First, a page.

Students at the Applied Technology Center in Rock Hill could shout “We’re No.1! We’re No. 1!” as the center was recently named the top recycling school in South Carolina.
The ATC beat out 70 schools in the state’s “Recycle Bowl” competition sponsored by Keep America Beautiful. Finley Road Elementary School of Rock Hill finished second in the state. Third through 24th place also went to Rock Hill schools.
But you won’t hear the ATC students cheering, said the center’s director Don Gillman, because the contest results are what happens at the center every month. Recycling has become part of the center’s culture and a lifelong lesson for students, says teacher Dave Finley.
The ATC won with a phenomenal 27 pounds of recycled materials per student. The national per capital average is 5 pounds. Finley Road Elementary came in at 15 pounds per person.
The ATC was eligible for a national honor, but that went to Taylor Primary School of Kokomo, Ind.
Gillman acknowledged that the ATC has advantages other schools do not. Its materials handling and logistics program gets most of its products in cardboard boxes. The center can recycle as much as a ton of cardboard per month.
But it’s not all about cardboard, he said. It’s about choice.
“Recycling is a visible part of our center,” he said. “If you throw something away, you have a choice of whether to recycle or not. Our young people are quite environmentally aware.”
The center is also different from other schools. It offers classes in 23 career paths, and students take classes at the center and then return to their home high schools. About 1,800 students take classes at the ACT this year.
Motivating those students might have been a problem, says ATC recycling coordinator Pam Jackson. But the students want to be at the ATC and they come there “because they enjoy working with their hands.” Jackson is the center’s bookkeeper as well as an alum.
The ATC recycles cardboard, paper and plastics. Jackson said because the school doesn’t have a cafeteria its recycled material is “clean.”
Students in Finley’s class said they enjoyed winning. “It shows we are just doing our part,” said student Joseph Beam. “We see it, we just recycle it.”
Having a large red recycling container just outside their classroom also helps, said students Tevin Barrett and Kyle Davis.
The students’ part goes beyond recycling. They are the ones who unload, unpackage, scan and sort the foodstuffs that go in the “Back the Pack” program that provides food to Rock Hill students who otherwise would go hungry over the weekend.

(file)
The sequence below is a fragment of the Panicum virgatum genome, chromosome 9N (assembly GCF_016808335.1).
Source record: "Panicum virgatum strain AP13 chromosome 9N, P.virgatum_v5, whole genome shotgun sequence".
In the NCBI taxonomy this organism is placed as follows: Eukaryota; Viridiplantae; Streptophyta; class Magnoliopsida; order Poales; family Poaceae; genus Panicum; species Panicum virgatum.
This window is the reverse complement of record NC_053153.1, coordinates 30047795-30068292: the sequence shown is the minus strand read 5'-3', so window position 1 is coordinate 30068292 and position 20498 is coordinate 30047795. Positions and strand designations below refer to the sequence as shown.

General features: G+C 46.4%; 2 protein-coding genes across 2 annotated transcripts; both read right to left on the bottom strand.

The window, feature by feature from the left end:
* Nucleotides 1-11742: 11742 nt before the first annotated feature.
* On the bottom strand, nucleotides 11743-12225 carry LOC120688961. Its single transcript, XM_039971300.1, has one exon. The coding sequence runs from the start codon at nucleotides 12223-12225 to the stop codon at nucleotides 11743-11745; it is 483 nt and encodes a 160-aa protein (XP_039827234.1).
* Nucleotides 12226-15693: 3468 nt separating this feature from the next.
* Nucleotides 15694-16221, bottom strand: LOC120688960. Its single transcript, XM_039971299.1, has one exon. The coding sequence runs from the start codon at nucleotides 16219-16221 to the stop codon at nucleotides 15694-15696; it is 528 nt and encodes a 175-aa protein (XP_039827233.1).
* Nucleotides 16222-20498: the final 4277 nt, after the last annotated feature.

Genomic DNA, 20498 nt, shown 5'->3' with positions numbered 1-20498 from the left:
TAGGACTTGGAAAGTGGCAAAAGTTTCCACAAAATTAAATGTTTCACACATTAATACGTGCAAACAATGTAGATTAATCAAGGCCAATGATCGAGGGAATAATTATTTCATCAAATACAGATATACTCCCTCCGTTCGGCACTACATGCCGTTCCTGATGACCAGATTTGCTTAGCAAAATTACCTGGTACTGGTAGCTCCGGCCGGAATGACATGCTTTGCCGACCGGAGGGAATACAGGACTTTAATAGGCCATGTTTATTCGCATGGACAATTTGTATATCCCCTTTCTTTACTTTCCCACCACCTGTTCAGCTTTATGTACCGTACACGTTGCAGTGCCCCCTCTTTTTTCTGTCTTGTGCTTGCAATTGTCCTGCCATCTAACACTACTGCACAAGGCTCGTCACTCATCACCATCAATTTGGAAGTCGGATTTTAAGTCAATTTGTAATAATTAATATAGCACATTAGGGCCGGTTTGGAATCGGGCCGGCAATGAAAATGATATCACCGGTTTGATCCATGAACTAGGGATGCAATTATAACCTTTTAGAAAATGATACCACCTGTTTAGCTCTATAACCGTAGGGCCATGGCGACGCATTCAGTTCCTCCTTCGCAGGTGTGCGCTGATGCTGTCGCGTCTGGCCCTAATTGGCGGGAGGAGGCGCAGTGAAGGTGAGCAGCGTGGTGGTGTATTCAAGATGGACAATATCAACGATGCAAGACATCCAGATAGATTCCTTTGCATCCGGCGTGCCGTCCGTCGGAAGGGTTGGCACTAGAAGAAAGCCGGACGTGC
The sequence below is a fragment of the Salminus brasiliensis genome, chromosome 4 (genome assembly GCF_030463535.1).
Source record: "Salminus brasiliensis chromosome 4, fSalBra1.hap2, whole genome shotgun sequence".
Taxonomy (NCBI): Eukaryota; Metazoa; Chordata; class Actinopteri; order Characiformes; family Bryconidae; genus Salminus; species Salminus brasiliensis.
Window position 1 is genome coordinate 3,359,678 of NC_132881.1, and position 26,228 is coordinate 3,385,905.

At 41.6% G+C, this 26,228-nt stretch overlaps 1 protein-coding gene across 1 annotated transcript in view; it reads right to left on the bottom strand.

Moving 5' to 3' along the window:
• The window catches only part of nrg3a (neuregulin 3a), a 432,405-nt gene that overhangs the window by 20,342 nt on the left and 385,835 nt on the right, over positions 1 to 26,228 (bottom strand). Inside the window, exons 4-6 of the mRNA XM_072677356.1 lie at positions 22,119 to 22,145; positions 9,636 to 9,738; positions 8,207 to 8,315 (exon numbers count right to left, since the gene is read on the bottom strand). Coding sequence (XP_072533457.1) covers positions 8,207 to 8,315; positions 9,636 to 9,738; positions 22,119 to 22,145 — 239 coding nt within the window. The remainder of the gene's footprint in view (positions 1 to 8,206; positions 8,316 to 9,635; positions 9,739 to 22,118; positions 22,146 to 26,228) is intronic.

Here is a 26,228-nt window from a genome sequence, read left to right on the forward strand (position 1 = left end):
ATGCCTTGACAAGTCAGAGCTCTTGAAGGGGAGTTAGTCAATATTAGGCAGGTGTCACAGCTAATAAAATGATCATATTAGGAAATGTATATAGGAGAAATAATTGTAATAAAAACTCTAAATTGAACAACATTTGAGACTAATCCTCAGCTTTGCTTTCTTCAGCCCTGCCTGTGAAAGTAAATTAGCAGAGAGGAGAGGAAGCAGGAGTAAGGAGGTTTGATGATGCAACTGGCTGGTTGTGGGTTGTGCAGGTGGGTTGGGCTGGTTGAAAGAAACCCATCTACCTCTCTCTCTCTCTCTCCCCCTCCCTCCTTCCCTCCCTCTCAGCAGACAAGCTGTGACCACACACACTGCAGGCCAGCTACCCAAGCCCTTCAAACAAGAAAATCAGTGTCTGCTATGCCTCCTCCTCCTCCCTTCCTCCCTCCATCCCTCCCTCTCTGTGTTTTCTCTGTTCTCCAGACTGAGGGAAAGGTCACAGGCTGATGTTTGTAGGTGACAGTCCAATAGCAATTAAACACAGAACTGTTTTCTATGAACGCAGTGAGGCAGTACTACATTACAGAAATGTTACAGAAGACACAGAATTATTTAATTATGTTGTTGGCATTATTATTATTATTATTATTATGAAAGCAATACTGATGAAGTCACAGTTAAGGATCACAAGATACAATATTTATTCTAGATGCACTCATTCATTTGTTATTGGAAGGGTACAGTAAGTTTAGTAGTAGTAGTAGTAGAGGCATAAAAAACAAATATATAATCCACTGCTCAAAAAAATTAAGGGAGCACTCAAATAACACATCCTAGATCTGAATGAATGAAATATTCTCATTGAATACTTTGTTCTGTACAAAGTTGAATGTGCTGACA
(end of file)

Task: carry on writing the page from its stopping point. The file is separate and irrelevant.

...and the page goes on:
The ATC students also are part of the First Book project that provides books for schools with low-income students through the Title I program. ATC students unload the books, inventory them, post them online, fill orders and then ship them. The most recent order through the program was 55,000 books, Finley said. It took 1,500 cases to ship them.
At Finley Road Elementary, the collection of recycled material falls to the fifth-graders in the After School Challenge program, said recycling coordinator and teacher Donna Elliott. The student collect and sort the recycled materials.
Everyone, kindergarten students through the fifth grade – about 400 students in all – wants to participate, Elliott said, and classes that excel in recycling are given weekly certificates. “Every Friday they look for the certificates to see who is doing well,” Elliott said.
Some of the materials normally recycled at other schools are kept at Finley, Elliott said. Some of the milk cartons are pulled from the cafeteria bins and used for art projects.
All of the steel cans collected stay at the school instead of being picked up by Rock Hill city crews for recycling. The staff at Finley Road Elementary takes the cans to a scrap metal dealer. Funds from the sale of scrap metal go toward scholarships for the annual fifth-grade trip to Charleston. So far, Elliott said, they have collected enough from scrap metal sales to fund at least one scholarship.
As the state winner, the ATC was awarded $1,000. The center hasn’t decided how to use the award, but Jackson suggested it be used for scholarships. Gilliam liked that idea.
The students give to the schools and the schools give back to the students – now that sounds like a pretty good recycling program, too.
Don Worthington • 803-329-4066 • email@example.com